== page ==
WASHINGTON, Nov. 12, 2019 /PRNewswire/ -- Today, the Collaborative for Student Success announced a collective effort with 11 organizations representing the education and civil rights communities to address the alarming reading results released in the National Assessment of Educational Progress (NAEP), also known as the Nation's Report Card.
The October 30th NAEP release showed a decrease across 17 states in 4th grade reading and 31 states in 8th grade reading as well as a widening of the achievement gap over the last decade between the highest performing and lowest performing students. While the results show that high performers continue to grow, they also highlight the fact that not every student has access to a high-quality education.
"While there are some bright spots in these results, there is no doubt that there is an urgent need for action across states, districts and schools," said Jim Cowen, Executive Director of Collaborative for Student Success. "Along with our partners in this field, the Collaborative knows that states committed to keeping high academic standards, and to embracing the actual science of reading instruction, are the ones who saw success. Collectively, we must champion the widespread use of those policies and practice to ensure that learning conditions are improved for all students, especially for our students who have been historically underserved."
It is worth noting the states that saw improvements. Mississippi and the District of Columbia both saw increases in reading scores. Mississippi's 4th grade scores increased by four points and the District of Columbia's 8th grade scores increased by three points. These examples illustrate what's possible when students are held to high expectations and effective strategies are implemented patiently and effectively.
Today, the 12 organizations are jointly urging an agenda that focuses our collective efforts on those effective approaches in five critical areas for action:
"The persistent gaps in reading achievement for students from low-income backgrounds, students of color, English learners, and students with disabilities on the NAEP require urgent action," said John B. King Jr., 10th U.S. Secretary of Education and President and CEO of The Education Trust. "Among the important steps needed is much greater attention to the science of reading. Research on how students learn and the evidence base on effective reading instruction and interventions should inform investments in strengthening teacher preparation; adopting high-quality, content-rich curricula; improving professional development; and targeting supports to the students with the greatest needs. Effective participation in civic life ? from writing a letter to the editor to testifying at a city council hearing to casting a well-informed vote in a presidential election ? is immeasurably strengthened by students' literacy skills. As a nation, if we fail to honor students' right to literacy, we threaten the long-term health and well-being not just of our economy, but of our democracy."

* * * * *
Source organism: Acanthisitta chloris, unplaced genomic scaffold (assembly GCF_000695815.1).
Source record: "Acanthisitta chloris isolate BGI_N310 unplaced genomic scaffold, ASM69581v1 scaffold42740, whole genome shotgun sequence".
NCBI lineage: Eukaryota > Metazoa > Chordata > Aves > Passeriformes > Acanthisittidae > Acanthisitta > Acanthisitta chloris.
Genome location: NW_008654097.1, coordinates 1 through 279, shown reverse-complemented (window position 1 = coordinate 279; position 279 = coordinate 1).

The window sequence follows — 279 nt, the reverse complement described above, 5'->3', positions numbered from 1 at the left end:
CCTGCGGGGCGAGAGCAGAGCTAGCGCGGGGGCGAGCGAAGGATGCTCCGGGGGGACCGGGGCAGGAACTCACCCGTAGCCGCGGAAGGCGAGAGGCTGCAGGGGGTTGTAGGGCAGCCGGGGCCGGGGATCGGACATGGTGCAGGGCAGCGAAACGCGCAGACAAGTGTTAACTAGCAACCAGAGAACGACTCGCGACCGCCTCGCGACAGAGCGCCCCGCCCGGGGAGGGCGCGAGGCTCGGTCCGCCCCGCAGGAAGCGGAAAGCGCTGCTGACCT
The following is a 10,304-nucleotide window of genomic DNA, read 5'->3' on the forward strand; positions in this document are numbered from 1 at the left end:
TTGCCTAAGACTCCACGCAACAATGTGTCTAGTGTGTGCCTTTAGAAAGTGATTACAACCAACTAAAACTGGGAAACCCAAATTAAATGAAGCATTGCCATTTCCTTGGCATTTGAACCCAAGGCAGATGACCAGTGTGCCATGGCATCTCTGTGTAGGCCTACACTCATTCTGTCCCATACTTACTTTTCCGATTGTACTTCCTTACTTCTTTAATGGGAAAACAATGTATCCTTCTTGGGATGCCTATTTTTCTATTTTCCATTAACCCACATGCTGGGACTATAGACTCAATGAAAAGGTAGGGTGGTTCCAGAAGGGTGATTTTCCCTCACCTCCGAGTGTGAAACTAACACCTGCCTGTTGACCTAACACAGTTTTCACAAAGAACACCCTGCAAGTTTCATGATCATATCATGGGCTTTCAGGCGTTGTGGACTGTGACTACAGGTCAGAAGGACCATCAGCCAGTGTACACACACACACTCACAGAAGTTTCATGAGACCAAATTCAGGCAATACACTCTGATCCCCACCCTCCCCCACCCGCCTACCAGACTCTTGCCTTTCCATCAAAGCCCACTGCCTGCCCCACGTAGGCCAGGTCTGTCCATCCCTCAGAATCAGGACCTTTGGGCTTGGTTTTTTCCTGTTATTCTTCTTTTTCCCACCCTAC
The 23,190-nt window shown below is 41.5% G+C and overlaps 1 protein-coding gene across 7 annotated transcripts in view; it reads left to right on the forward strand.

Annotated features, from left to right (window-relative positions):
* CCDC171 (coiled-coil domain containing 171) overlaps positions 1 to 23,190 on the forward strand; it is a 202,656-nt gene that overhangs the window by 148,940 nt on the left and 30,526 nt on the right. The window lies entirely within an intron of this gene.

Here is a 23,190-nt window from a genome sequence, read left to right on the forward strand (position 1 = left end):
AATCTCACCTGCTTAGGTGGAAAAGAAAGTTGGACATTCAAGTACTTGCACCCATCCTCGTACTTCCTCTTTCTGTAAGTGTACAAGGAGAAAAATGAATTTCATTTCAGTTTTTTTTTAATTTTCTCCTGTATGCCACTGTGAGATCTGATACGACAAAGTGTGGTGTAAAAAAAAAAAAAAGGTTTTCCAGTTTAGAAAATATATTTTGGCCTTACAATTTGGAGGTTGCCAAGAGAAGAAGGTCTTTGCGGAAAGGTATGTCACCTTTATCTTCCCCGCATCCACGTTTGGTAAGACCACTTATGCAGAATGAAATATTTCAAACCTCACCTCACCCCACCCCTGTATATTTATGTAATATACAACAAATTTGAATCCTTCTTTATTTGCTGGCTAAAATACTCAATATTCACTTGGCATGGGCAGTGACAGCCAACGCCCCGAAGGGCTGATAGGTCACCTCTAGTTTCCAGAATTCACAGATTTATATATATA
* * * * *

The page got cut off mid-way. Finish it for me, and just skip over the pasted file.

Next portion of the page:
"Literacy is absolutely critical, and the Nation's Report Card clearly demonstrates we are falling short, with double-digit gaps between Black and Latino students and their White peers," said Deb Delisle, president and CEO of the Alliance for Excellent Education.
"The highest performing Black, Latino, and Low-income students are doing better and that's good news, but we can't afford to let opportunity and achievement gaps continue to persist. In an economy where strong reading and writing skills are paramount and higher levels of education are required than ever before, we must provide focused and research-based instruction to ensure all students gain essential literacy skills," she adds.
"While some of the decline in reading scores might be attributable to the lingering, devastating effects of the Great Recession, states like Mississippi demonstrate what's possible with a careful, evidence-based, long-term focus on improving the teaching and learning of reading skills," said Mike Petrilli, president of the Thomas B. Fordham Institute. "Schools cannot do it all, and they cannot do it alone, but there's no excuse for any school in America to be failing to teach reading in line with the science. We can and must do better."
It is encouraging that movement is already underway to focus attention in this area. For example, the Council of Chief State School Officers has announced that a Literacy Summit will be held in February 2020. It is critical that states and districts implement changes to ensure that every child has access to a high-quality education.
About the Collaborative for Student Success
The Collaborative for Student Success is a nonprofit advocacy organization that works to defend high standards, high-quality assessments, and strong systems of accountability to ensure that all kids are prepared for college or career. Through capacity-building efforts with in-state organizations and collaboration with national partners, we promote fact-based public discourse and fight to advance policies that promote best practices and ensure equitable outcomes for all students.
SOURCE Collaborative for Student Success
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